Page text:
Merchants of Doubt: How a Handful of Scientists Obscured the Truth on Issues from Tobacco Smoke to Global Warming

Merchants of Doubt: How a Handful of Scientists Obscured the Truth on Issues from Tobacco Smoke to Global Warming

by Naomi Oreskes, Erik M. Conway
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Merchants of Doubt 4.1 out of 5 based on 0 ratings. 11 reviews.
mbob More than 1 year ago
In a well documented account, this book portrays the difference between peer-reviewed science and unsubstantiated but well publicized claims which argue that the science is wrong. It covers issues including tobacco, second hand smoke, the ozone hole, acid rain and global warming. The amazing disclosure here is the small handful of the same people at the core of the contrarian groups. The effect of this small, vocal group on popular opinion and in delaying action by our leaders is very disturbing
leopardiNJ More than 1 year ago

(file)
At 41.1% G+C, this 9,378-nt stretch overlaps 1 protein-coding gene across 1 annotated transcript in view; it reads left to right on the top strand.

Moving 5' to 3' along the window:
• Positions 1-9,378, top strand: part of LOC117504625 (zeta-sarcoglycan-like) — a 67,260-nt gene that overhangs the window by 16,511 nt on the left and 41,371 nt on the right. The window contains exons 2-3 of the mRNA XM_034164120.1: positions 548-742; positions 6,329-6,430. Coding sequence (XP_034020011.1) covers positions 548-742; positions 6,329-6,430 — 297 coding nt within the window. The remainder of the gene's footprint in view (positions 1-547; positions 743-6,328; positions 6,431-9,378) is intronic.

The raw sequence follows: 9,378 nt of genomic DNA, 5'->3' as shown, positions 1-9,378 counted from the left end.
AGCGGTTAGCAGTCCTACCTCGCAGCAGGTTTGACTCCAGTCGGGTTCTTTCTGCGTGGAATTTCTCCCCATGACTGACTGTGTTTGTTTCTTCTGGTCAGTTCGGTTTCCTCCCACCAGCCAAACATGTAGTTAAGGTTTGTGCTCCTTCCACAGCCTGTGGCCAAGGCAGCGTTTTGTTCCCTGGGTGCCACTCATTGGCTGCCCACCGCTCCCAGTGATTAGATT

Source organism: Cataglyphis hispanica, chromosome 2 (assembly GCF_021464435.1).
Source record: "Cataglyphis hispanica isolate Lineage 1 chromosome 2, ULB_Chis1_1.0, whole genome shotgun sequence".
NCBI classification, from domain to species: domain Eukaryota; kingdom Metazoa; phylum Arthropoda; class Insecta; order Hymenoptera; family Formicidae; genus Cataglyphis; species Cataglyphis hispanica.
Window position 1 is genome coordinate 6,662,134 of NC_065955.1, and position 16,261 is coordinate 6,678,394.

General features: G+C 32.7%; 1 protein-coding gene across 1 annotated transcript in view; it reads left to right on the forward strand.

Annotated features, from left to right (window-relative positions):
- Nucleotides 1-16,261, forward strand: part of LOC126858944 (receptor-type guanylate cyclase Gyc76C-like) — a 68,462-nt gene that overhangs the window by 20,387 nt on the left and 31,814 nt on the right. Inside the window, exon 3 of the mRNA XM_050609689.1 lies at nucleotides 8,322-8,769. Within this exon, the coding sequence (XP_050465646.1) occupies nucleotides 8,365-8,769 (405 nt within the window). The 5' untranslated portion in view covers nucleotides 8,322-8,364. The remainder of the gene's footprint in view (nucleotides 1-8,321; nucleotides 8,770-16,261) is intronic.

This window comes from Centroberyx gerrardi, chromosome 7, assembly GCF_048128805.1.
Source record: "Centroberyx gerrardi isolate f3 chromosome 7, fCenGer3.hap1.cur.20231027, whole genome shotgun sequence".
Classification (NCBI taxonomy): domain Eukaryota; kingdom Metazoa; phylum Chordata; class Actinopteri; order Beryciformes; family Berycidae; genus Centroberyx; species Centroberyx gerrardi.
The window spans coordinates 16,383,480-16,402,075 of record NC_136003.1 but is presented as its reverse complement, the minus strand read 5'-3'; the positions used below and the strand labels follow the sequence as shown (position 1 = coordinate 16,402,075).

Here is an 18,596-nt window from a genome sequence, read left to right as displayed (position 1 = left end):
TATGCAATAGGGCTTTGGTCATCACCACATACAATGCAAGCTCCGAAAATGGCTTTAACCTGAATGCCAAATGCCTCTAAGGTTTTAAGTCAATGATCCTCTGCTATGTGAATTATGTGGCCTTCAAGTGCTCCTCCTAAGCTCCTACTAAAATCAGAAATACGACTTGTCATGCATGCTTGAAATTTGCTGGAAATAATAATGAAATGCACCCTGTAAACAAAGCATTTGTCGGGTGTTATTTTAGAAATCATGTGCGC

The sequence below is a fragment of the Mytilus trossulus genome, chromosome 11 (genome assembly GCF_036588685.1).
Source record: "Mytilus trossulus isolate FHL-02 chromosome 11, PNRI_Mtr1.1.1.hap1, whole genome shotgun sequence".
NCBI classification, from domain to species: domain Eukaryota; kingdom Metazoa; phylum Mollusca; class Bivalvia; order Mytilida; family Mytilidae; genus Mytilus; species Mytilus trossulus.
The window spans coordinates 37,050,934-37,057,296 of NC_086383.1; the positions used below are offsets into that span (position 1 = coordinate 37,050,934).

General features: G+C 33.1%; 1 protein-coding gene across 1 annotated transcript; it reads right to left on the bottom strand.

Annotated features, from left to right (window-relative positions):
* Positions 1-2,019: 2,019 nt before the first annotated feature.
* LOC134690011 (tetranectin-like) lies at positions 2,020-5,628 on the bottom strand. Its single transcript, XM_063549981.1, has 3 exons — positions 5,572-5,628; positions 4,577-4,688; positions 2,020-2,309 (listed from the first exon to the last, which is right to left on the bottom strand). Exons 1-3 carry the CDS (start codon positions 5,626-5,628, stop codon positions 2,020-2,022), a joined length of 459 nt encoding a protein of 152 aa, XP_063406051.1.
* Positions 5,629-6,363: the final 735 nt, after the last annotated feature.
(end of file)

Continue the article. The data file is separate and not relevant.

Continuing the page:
When science meets up with the policy application of scientific output, the deciding issue often becomes one of consensus - Which of the proposed actions is based on sound science as understood and advocated by the best scientists? In Merchants of Doubt, authors Naomi Oreskes and Erik Conway present a meticulously researched but sometimes flawed account of decades of attempts (some successful, some not) to obfuscate and derail the political response to one of several environmental and environmental-health threats. Focusing primarily on the careers of three protagonists - Frederick Seitz, Siegfried 'Fred' Singer and William Nierenberg - the book details their campaigns to forestall active response to one of several issues, some of which involved sowing doubt about a developing scientific consensus: 1. The link between smoking and cancer apparent by the 1950s and fought over for the following three decades; 2. The potential deployment of the Strategic Defense Initiative (Star Wars) most closely associated with the Reagan administration years; 3. The recognition, also starting back in the 1950s and debated into the Reagan years, that rainfall in both the U.S. and Europe was becoming unacceptable acid as a consequence of the sulfur content of coal used in electric generation and also of nitric oxides emitted by automobiles; 4. The discovery during the 1960s that chemical aerosols (primarily CFCs) were a threat to the Earth's stratospheric ozone layer; 5. The follow-up tobacco-related issue of the 1980s and 90s of second-hand smoke and its health risks; 6. The continuing struggles over global warming that began in the 1970s; and, 7. The resurrection of hyperbolic attacks on Rachel Carson, the EPA and the links between chemicals in the environment and human and ecological health. This is not a simple tale of conspiracy among the three principle characters noted above - roles change as do the players. Neither, despite the sub-title, does the book reveal a single strategy employed by one side of these "debates" against the other. Certainly, for the cigarette smoking/cancer link, somewhat for acid rain, ozone depletion and, at least initially, global warming, sowing doubt was the strategy of choice employed to discredit environmental threats and the scientists who came to represent those threats. However, for Star Wars, the shoe was basically on the other foot with government-independent scientists questioning the validity of conclusions held members of the administration in power. Also, doubt, despite its predominance among the amateur global-warming-denial community and certain politicians, is not the only means by which the primary actors (such as B. Lomborg and Michaels in the political, global-warming-denial community) are operating - they have shifted the game almost entirely toward economic arguments reflecting an overall shift in the political scene toward economic concerns. Despite these limitations, Merchants of Doubt does shine some light on aspects of debates (and malfeasance on the part of the powerful) on environmental issues that were hitherto undocumented, and, as such, is well worth the read. Richard R. Pardi Environmental Science William Paterson University